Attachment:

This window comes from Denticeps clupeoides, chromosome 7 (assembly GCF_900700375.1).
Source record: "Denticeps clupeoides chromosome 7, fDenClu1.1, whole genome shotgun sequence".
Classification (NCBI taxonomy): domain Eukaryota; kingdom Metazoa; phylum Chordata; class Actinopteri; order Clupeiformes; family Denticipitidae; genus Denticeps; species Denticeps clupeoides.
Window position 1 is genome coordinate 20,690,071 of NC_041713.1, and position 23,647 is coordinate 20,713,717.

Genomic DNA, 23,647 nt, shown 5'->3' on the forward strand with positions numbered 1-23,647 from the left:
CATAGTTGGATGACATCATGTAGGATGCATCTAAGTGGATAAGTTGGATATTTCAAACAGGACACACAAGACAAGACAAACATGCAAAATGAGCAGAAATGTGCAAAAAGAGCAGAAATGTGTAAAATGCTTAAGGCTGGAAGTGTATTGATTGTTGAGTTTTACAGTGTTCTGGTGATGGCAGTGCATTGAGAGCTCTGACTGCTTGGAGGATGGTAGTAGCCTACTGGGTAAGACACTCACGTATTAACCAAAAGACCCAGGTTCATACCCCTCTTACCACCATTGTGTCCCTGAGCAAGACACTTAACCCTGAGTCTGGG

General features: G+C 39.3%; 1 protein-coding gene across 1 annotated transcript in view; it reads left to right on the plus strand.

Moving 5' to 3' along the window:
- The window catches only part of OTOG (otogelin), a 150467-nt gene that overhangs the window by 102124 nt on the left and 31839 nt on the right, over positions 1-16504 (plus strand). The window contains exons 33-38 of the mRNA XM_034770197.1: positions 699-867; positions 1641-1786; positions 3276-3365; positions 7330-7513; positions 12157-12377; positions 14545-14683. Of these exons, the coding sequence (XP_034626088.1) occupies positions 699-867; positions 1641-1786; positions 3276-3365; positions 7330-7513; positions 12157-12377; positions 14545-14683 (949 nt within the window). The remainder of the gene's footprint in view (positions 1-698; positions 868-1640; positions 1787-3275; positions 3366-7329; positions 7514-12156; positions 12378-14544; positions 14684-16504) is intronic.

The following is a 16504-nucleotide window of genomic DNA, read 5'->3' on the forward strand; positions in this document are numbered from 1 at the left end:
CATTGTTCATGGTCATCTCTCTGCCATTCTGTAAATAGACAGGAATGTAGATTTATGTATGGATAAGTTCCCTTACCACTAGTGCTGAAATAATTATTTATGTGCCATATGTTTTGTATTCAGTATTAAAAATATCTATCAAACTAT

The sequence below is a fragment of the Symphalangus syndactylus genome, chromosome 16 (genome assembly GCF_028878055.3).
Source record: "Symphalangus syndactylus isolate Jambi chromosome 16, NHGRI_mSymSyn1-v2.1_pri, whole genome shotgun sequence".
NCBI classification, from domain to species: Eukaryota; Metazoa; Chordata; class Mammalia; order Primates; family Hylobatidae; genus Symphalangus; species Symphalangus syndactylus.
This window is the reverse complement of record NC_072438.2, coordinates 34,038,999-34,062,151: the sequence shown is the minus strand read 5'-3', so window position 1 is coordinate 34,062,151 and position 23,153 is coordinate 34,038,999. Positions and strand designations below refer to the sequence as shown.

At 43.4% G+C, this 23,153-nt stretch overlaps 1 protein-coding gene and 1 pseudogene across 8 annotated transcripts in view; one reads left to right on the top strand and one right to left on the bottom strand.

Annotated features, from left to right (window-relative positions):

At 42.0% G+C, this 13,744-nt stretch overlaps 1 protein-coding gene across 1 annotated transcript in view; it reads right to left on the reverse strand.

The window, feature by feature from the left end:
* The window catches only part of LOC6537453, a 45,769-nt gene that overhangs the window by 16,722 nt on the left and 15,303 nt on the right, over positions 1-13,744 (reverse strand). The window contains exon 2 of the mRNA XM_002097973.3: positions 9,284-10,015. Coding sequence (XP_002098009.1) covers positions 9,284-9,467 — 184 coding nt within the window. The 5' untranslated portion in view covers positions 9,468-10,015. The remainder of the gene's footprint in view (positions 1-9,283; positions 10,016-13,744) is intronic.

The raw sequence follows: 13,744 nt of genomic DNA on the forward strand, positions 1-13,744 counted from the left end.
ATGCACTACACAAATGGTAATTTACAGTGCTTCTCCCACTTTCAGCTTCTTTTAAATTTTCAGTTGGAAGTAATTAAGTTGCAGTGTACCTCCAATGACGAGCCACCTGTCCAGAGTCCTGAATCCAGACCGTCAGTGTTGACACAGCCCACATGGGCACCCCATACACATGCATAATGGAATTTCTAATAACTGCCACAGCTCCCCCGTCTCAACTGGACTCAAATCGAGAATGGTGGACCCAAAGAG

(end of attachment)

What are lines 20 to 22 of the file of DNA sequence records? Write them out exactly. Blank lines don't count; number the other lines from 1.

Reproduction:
* The window catches only part of LOC6537453, a 45,769-nt gene that overhangs the window by 16,722 nt on the left and 15,303 nt on the right, over positions 1-13,744 (reverse strand). The window contains exon 2 of the mRNA XM_002097973.3: positions 9,284-10,015. Coding sequence (XP_002098009.1) covers positions 9,284-9,467 — 184 coding nt within the window. The 5' untranslated portion in view covers positions 9,468-10,015. The remainder of the gene's footprint in view (positions 1-9,283; positions 10,016-13,744) is intronic.

The raw sequence follows: 13,744 nt of genomic DNA on the forward strand, positions 1-13,744 counted from the left end.
ATGCACTACACAAATGGTAATTTACAGTGCTTCTCCCACTTTCAGCTTCTTTTAAATTTTCAGTTGGAAGTAATTAAGTTGCAGTGTACCTCCAATGACGAGCCACCTGTCCAGAGTCCTGAATCCAGACCGTCAGTGTTGACACAGCCCACATGGGCACCCCATACACATGCATAATGGAATTTCTAATAACTGCCACAGCTCCCCCGTCTCAACTGGACTCAAATCGAGAATGGTGGACCCAAAGAG